The FCC has voted to allow unlicensed use of White Space spectrum between the TV stations. Meanwhile UK-regulator Ofcom today published a statement on cooperative common spectrum, but both proposals are based on technically unproven concepts of radio agility that hardly stack up. The concept of a radio that happily hops around …
Hypothetical situation: your arbitrary fixed-band wireless device doesn't work because your neighbour has a badly-behaved white-space device. You'd start to wish you had your own white-space device which does nothing more than 'reserve' the bit of the spectrum your fixed-band box needs. It would be sold in the kind of paper shop that sells headphones and faded plastic toys.
Having bought this device, which works great because it has many lights on it, your neighbour's white-space thingy switches to another band, messing up their neighbours on the other side, and so they get one too and the white-space box starts using the GSM band in desperation. Eventually you have fifty of these things in your house squatting all the local spectrum and charging a toll on drivers who wish to use their phone while driving past your house, and you're in court in three weeks to argue the toss with her-over-the-road who's claiming she had first dibs on all the Wifi channels. You have to sell your car to pay for lawyers and electricity, and the stress gives you liver spots.
So yes to the byline.
Why will the genie not go back in?
Before the FCC and any airwave regulatory body, the airwaves were unregulated (duh).
Then the genie went into a bottle.
Now the FCC are letting the genie out.
Well, why won't the genie go in this time?
"After all - would you be prepared to interfere with your neighbour's TV reception for the sake of a decent network for your BitTorrent downloads..."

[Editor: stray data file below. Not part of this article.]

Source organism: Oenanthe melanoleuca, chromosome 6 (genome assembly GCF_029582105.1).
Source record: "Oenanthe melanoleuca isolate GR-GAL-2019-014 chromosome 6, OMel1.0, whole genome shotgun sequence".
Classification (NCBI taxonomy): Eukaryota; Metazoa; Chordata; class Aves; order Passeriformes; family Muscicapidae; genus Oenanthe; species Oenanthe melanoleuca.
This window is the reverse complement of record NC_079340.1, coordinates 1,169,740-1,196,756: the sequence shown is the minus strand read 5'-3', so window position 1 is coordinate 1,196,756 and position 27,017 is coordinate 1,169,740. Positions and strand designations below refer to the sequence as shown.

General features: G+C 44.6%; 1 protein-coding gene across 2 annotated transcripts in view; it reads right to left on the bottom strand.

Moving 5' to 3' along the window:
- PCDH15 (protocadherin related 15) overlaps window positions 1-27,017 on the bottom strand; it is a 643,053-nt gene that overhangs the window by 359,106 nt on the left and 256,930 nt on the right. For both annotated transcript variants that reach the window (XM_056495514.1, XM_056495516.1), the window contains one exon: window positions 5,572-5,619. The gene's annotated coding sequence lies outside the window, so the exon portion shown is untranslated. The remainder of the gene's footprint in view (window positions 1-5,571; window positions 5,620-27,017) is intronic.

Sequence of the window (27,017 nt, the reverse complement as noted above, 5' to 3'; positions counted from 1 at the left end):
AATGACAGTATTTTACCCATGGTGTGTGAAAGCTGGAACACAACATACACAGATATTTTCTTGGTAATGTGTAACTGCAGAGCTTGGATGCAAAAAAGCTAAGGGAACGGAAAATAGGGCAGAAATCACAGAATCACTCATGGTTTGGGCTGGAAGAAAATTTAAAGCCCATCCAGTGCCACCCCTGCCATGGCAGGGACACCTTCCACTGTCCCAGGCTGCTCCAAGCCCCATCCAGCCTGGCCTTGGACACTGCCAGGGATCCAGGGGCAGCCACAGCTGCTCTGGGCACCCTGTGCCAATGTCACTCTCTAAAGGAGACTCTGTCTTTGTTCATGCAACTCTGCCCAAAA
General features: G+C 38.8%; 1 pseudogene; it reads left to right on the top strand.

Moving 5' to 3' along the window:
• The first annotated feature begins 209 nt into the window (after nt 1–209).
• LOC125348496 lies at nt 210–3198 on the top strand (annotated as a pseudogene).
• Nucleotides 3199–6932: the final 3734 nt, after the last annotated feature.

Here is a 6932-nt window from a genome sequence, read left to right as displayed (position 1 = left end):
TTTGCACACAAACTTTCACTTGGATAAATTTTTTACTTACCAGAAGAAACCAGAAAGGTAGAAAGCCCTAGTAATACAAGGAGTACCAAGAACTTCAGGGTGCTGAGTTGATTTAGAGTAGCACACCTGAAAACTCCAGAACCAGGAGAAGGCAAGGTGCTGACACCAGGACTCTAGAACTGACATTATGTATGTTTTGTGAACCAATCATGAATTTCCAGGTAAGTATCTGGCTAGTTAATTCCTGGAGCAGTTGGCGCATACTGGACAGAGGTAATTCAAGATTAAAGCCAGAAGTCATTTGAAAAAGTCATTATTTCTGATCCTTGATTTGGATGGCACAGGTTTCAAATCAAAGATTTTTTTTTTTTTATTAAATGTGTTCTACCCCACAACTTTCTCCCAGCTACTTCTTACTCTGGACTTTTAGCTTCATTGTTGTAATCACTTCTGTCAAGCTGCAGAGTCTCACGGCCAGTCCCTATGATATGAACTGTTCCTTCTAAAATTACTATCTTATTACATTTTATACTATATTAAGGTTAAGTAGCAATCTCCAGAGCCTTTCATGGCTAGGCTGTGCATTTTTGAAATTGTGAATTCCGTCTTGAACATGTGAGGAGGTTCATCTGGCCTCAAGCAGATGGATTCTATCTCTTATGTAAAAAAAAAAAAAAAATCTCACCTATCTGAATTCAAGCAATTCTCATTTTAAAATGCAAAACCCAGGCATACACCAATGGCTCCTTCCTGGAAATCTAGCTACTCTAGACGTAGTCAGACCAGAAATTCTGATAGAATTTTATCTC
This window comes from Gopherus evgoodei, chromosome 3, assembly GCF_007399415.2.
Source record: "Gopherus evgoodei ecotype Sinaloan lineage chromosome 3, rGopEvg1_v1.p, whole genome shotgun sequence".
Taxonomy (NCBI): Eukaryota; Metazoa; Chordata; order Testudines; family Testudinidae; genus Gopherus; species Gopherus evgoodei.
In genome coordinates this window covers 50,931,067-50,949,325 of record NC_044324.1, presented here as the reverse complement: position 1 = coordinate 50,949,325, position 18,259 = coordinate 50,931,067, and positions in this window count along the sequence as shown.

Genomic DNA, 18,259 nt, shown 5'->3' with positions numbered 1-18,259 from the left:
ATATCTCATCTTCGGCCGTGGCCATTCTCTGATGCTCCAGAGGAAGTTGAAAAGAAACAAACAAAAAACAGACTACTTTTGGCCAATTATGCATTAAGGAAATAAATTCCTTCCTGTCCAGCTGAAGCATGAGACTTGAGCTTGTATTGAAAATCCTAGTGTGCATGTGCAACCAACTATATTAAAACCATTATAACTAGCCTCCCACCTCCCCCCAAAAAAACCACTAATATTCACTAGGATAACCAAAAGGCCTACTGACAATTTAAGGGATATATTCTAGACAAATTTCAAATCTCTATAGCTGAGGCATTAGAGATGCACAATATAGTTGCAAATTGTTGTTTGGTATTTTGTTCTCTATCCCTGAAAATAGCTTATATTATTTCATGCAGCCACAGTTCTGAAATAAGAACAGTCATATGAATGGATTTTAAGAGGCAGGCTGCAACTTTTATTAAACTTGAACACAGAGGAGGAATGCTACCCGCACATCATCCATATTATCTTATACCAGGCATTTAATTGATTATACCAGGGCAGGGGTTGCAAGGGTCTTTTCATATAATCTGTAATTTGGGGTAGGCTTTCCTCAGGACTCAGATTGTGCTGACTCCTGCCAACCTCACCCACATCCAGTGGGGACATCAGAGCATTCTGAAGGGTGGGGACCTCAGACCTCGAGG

Uh.... do you have to ask? :)
The EM spectrum is a finite shared limited resource that must be managed by a regulatory authority for the good of all users.
Letting a bunch of cowboys loose on it is just a bad idea. No they won't behave politely. No it won't work.
Physics vs Revenue
Is there anyone in spectrum regulation that has the slightest clue about physics, or are they all paper pushing bureaucrats looking to squeeze every penny out of the airwaves, never mind how much chaos it causes?
Sorry, I can't believe I needed to ask that, we already know the answer.
Have a look at the 3G spread-spectrum methods of communication: bandwidth is limited by your noise floor in your detector, NOT the frequency width.
Re: Liver Spots
Hypothetical situation: your arbitrary fixed-band wireless device does work and your head explodes.
Ban it now, think of the children.
Is this some type of ultra-wideband technology? Where the spectrum is used in a random spread spectrum way. Traditional radio services use a tuned circuit which picks up a carrier at a cirtain frequency and the audio (or whatever data) is filtered off using a simple diode or capacitor or something more fancy.
The original radio broadcasts did not use a carrier just a great fat spark and the idea was to get a smaller spark at the reciever. I believe Ultra-wideband does not use a carrier as such, the signal is directly modulated in a way analogus to a speaker modulating sound waves. I believe that ADSL has dispenced with the carrier, or at least it does not confine itself to a single frequency.
I think that more creative use of the spectrum is possible but if there are problems then they are going to be hard to figure out, just as with WiFi on 2.4GHz in built up areas. With out an actual carrier signal it's going to be hard for the regulators to identify what they are regulating.
I'm sure when I went to school they were called guard bands
- 'Windows 9' LEAK: Microsoft's playing catchup with Linux
- Review A SCORCHIO fatboy SSD: Samsung SSD850 PRO 3D V-NAND
- Was Earth once covered in HELLFIRE? No – more like a wet Sunday night in Iceland
- Every billionaire needs a PANZER TANK, right? STOP THERE, Paul Allen
- Vid MIT boffins cry havoc and let slip the ROBOT CHEETAHS of Whoa